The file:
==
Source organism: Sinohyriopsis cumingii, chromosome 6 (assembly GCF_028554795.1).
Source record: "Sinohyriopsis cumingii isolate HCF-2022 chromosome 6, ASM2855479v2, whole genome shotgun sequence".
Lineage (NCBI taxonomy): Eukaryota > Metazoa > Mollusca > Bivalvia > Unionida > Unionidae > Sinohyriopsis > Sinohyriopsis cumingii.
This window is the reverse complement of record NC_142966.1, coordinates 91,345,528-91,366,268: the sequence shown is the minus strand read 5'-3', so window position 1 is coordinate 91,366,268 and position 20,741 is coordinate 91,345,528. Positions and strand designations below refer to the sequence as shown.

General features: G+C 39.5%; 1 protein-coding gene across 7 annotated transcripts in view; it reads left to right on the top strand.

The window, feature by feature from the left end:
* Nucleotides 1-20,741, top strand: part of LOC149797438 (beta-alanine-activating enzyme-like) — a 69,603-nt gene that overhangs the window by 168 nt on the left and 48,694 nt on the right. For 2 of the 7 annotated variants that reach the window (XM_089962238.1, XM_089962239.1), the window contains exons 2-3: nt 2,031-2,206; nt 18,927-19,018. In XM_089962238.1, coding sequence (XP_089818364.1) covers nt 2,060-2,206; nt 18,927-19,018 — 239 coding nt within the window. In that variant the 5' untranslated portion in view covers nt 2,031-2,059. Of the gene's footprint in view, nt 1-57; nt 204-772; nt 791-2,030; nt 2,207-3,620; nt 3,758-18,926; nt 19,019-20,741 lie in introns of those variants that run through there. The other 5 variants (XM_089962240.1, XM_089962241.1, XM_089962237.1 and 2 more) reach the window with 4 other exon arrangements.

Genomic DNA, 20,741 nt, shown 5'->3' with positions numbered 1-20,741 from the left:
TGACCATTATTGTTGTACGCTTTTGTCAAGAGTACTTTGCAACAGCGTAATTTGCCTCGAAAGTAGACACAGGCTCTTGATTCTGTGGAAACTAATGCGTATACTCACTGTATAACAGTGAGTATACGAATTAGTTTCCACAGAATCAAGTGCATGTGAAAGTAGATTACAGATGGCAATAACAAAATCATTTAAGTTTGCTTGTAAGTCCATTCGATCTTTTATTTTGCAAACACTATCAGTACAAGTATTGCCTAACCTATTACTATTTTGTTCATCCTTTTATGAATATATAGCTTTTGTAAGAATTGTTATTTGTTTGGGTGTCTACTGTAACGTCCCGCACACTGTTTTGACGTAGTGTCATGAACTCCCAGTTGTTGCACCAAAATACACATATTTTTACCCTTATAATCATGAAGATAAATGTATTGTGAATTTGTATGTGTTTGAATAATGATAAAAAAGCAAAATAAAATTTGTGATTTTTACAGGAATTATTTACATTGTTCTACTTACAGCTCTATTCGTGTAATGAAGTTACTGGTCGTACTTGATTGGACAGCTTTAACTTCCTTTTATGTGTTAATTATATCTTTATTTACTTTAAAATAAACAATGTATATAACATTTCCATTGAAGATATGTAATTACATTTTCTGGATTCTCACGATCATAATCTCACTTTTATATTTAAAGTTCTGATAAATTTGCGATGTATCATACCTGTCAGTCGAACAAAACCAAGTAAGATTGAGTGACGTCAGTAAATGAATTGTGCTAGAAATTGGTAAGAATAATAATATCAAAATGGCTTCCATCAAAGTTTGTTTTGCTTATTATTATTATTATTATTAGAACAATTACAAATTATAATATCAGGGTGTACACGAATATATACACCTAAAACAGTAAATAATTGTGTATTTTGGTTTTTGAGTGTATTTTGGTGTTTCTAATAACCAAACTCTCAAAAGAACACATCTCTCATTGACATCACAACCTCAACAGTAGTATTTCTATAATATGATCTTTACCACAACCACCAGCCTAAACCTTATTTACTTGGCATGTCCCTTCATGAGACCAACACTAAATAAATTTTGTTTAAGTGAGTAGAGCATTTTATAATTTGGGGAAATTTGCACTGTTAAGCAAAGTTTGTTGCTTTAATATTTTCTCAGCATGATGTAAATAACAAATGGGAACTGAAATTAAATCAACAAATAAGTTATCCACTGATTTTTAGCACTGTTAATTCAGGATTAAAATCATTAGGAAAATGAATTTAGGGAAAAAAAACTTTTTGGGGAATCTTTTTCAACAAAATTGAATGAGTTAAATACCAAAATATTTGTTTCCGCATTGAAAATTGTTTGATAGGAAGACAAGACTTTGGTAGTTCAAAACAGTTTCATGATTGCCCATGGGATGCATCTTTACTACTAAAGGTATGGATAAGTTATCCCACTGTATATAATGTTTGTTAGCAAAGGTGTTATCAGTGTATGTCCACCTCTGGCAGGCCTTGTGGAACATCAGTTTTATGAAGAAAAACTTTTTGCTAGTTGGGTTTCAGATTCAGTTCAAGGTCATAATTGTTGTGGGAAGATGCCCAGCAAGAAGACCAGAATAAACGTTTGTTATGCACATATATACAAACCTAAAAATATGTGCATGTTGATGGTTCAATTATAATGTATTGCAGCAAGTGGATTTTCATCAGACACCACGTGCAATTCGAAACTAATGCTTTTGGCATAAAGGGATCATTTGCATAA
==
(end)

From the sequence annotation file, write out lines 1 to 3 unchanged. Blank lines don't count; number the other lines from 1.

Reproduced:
Source organism: Sinohyriopsis cumingii, chromosome 6 (assembly GCF_028554795.1).
Source record: "Sinohyriopsis cumingii isolate HCF-2022 chromosome 6, ASM2855479v2, whole genome shotgun sequence".
Lineage (NCBI taxonomy): Eukaryota > Metazoa > Mollusca > Bivalvia > Unionida > Unionidae > Sinohyriopsis > Sinohyriopsis cumingii.